Afuwah was the second person elected to replace Swaggert. Anna Thompson, a longtime district resident, was originally elected to the school board but less than a week after her appointment she submitted her resignation to the board. She said she did not want to be what she termed "maligned" by Michael Johnson, the district administrator appointed by Levy, and the community while she worked at educating the children of the district.
"I am overwhelmed," Afuwah told the crowd of more than 40 community residents at the SB 29 meeting last Thursday. "My agenda is simple: I am here for our children."
He was appointed to the position by a vote of 7-0, with Kim Taylor casting the one abstention at the meeting at IS 231 at 145-00 Springfield Blvd.
The St Albans resident has two children in the public school system, One attends high school and another who goes to IS 59.
He said he plans to do the best job possible to further the educational needs of the children in School District 29, which covers Queens Village, Laurelton, Rosedale, Springfield Gardens, St. Albans and part of Jamaica. He promised he would work to provide the necessary support to parents, teachers and administration to make sure the district's children get a good education.
School Board 29 President Nathaniel Washington said Afuwah had been interviewed by the board and the community during their first attempt to replace Swaggert and came in a close second just behind Thompson. He said he was pleased that Afuwah had accepted the position on the board.
Now that the SB 29 has its full allotment of members, the board is looking toward the day when it gets a permanent superintendent to run the school district, which is responsible for the education of 27,000 children.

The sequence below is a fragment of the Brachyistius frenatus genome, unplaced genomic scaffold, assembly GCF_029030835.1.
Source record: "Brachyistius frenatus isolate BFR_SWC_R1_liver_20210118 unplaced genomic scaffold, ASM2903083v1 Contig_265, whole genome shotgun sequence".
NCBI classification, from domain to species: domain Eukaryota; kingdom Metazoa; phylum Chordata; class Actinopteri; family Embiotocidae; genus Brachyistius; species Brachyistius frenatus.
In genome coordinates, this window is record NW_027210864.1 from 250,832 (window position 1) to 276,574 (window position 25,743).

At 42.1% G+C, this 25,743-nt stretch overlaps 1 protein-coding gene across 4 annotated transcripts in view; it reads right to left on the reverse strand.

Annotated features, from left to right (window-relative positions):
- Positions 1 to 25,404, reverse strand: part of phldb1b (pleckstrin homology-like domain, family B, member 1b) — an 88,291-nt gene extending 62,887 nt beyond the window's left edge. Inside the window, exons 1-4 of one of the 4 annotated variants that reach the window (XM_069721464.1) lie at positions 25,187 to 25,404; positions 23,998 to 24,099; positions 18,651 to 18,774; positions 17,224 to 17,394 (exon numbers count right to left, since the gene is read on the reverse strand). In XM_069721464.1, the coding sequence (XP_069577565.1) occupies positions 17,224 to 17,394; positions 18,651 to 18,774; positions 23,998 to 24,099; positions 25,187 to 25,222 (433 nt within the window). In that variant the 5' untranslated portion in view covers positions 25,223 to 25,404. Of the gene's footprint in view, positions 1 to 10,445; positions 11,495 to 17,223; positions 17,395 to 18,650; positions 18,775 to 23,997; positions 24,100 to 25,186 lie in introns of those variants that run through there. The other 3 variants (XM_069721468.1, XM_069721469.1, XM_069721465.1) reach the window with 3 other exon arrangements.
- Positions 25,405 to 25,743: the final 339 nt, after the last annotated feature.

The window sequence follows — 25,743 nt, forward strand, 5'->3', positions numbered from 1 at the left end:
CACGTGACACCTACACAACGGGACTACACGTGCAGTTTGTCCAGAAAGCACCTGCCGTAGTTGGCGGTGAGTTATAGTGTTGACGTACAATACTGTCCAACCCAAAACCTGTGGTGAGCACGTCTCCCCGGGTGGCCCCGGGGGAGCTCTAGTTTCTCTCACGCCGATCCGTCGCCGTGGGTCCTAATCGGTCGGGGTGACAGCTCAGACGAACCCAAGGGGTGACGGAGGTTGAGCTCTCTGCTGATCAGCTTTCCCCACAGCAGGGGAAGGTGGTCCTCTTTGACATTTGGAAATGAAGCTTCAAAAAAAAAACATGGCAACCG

The school district has been without a superintendent for since Celestine Miller was fired in February 1999 by then-Chancellor Rudy Crew for not reporting in a timely manner that a Rosedale elementary student had brought a loaded gun to school.
In August the board decided under protest to submit four names to the chancellor for the vacant superintendent's position filled temporarily by Johnson. Levy had rejected the board's first choice, Rhia Warren, the principal of IS 226 in South Ozone Park.
According to Board of Education regulations, the chancellor has 30 days to choose one of the four candidates or reject them all. The 30-day period has passed and there has been no word from Levy's office on his decision.
Board of Ed spokeswoman Margie Feinberg said Levy has not made a decision on the four candidates and who will run the troubled district.
The four contenders are: Debra Brathwaite, deputy superintendent of District 17; Beatrice Collymore, deputy superintendent of the Newark Public Schools; Lester McDowell, principal of PS 40 in District 14 in Brooklyn; and Frank Spradley, deputy superintendent of District 16 in Brooklyn.
"The chancellor has told people he wants Johnson," said Leroy Comrie, a member of the school board and its former president. "When (U.S. Rep. Gregory) Meeks tried to meet with Levy to discuss the situation, he was rebuffed."
Comrie said he had heard that two of the candidates whose names the board submitted to Levy as possible replacements were offered other jobs within the city school system. This could not be independently confirmed since the Board of Ed had no comment on the superintendent search.
©2000 Community News Group
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